PNG’s date with destiny


27 November is looming large as a key date for Papua New Guinea, with the date nominated for concluding negotiations between the State and developers over the ExxonMobil-led P’nyang gas project.

Prime Minister James Marape opening the Innovation PNG 2019 Conference earlier this month.

With P’nyang, like the Total-led Papua LNG project, likely to share much of the PNG LNG gas project infrastructure, the developers appear keen to ensure that agreements to both new gas projects are signed before committing major expenditure to either.

As Westpac economist Justin Smirk observed last week, ‘If P’nyang does not proceed, the economics of Papua LNG changes.’

The Government, on the other hand, wants the two new projects treated separately, in the expectation of being able to negotiate a better deal for P’nyang, Western Province’s first gas project.

The next few weeks will show us whether the two sides can be reconciled (some are already suggesting an agreement may not be executed until January). If they can’t, delays to both new gas projects look likely.

This would disappoint a business community that had great expectations at the start of this year, even though most businesses are not budgeting for the extra turnover that could come from the gas projects – if and when they go into FEED.

The end of this month will also bring us the last sitting days of Parliament for this year and the 2020 National Budget, likely to presented on 26 November.

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The Budget has been delayed by a couple of weeks, in part to ensure that the budgetary support the government has requested from the Australian Government and the Asian Development Bank, is in place.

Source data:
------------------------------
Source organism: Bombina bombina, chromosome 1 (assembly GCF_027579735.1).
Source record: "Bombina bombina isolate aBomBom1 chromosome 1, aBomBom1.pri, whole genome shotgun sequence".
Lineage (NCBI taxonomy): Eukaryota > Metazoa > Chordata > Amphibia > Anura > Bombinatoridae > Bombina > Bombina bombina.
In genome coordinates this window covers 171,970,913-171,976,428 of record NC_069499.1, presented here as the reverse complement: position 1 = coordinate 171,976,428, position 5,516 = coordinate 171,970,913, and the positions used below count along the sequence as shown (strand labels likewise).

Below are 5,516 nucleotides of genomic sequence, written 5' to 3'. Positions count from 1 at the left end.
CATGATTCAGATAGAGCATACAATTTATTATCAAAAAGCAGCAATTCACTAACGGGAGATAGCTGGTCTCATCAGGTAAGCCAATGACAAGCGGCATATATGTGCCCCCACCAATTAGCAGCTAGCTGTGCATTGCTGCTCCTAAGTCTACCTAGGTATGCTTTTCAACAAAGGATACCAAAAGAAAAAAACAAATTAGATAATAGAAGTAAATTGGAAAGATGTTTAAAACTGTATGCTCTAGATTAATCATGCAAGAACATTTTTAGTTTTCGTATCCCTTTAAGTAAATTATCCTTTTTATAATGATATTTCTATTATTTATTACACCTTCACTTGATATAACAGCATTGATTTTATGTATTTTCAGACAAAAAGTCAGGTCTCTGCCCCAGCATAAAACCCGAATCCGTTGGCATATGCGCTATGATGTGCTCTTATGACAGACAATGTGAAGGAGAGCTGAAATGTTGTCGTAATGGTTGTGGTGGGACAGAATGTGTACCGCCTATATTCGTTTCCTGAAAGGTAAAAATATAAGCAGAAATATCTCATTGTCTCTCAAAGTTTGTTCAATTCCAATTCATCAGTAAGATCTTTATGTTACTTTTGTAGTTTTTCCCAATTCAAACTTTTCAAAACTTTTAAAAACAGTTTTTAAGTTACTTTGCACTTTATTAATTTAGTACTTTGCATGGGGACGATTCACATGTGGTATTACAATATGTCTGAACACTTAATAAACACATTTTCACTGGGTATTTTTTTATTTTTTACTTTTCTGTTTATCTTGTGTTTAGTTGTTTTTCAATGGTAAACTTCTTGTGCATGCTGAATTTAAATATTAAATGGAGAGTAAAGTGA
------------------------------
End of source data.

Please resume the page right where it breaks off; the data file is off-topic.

Assuming the support is confirmed, the Budget is still likely to be a sobering one, as the Treasurer, Ian Ling-Stuckey, flagged in the recent Supplementary Budget. Some experts are suggesting a Capital Gains Tax and new tax regime for SMEs could be on the cards.

Faced with PNG’s ‘economic paradox‘, the Treasurer has committed the Government to addressing its sizeable budget deficit, and also reducing the cost of servicing its increasing debt.

Too much government debt has been borrowed at commercial interest rates, especially debt held by state-owned enterprises. Treasury’s progress in refinancing this debt at lower interest rates will be one thing to look for at the Budget lock-up.

The next sitting of Parliament will also be the last chance this year for the Government to progress some of its reforms, including Special Economic Zones and a new Mining Act (which will need to take into account how the global industry is changing).

In more positive developments, not all SOEs are struggling. Our recent exclusive interview with MD Alan Milne suggests national airline Air Niugini is getting back on track.

Meanwhile, PNG Dataco says the Coral Sea Cable is likely to be complete soon – an advent already causing much discussion about pricing, and how the benefits of the cable will reach the more remote parts of the country. (Meanwhile, market leader Digicel is arguing that the cable is unlikely to be the silver bullet to the country’s connectivity challenges.)

The launch of the cashed-up US Development Finance Corporation looks set to help cash-strapped utility PNG Power, which is currently involved in frequent load-shedding.

It’s also worth noting the increasing investment in innovation. As this month’s Innovation PNG Conference highlighted, there are a lot of organisations, large and small, focused on providing PNG solutions to PNG problems.

BAI’s Andrew Wilkins

Two companies were winners in the inaugural Innovation PNG Awards. S P Brewery’s cassava project shows how PNG’s expertise in agribusiness can drive the development of new manufacturing while, at the SME level, Sustainable Alluvial Mining Services is showing how to resource and encourage the nation’s 100,000 small-scale miners.

The last weeks of 2019 will be crucial in determining what sort of year 2020 will be. Our team of professional journalists will be keeping a close watch for you, and talking to the people in PNG who know what’s really going on.

Andrew Wilkins is the Publishing Director of Business Advantage International.

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